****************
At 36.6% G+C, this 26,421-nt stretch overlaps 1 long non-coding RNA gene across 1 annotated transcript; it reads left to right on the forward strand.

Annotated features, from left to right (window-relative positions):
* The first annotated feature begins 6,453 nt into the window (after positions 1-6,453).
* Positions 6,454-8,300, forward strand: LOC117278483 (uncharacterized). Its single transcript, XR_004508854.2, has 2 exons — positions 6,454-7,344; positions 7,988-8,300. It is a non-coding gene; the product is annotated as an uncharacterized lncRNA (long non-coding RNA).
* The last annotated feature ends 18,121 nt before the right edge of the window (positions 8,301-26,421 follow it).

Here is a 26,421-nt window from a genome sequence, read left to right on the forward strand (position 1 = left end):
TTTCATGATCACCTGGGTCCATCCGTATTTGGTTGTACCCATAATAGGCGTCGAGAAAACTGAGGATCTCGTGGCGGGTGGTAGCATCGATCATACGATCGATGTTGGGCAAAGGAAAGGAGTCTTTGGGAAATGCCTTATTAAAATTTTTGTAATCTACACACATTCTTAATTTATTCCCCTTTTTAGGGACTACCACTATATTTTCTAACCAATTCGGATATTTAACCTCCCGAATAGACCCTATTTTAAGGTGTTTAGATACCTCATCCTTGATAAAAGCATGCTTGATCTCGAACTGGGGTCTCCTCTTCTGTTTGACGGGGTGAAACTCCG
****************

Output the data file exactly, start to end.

At 36.6% G+C, this 26,421-nt stretch overlaps 1 long non-coding RNA gene across 1 annotated transcript; it reads left to right on the forward strand.

Annotated features, from left to right (window-relative positions):
* The first annotated feature begins 6,453 nt into the window (after positions 1-6,453).
* Positions 6,454-8,300, forward strand: LOC117278483 (uncharacterized). Its single transcript, XR_004508854.2, has 2 exons — positions 6,454-7,344; positions 7,988-8,300. It is a non-coding gene; the product is annotated as an uncharacterized lncRNA (long non-coding RNA).
* The last annotated feature ends 18,121 nt before the right edge of the window (positions 8,301-26,421 follow it).

Here is a 26,421-nt window from a genome sequence, read left to right on the forward strand (position 1 = left end):
TTTCATGATCACCTGGGTCCATCCGTATTTGGTTGTACCCATAATAGGCGTCGAGAAAACTGAGGATCTCGTGGCGGGTGGTAGCATCGATCATACGATCGATGTTGGGCAAAGGAAAGGAGTCTTTGGGAAATGCCTTATTAAAATTTTTGTAATCTACACACATTCTTAATTTATTCCCCTTTTTAGGGACTACCACTATATTTTCTAACCAATTCGGATATTTAACCTCCCGAATAGACCCTATTTTAAGGTGTTTAGATACCTCATCCTTGATAAAAGCATGCTTGATCTCGAACTGGGGTCTCCTCTTCTGTTTGACGGGGTGAAACTCCG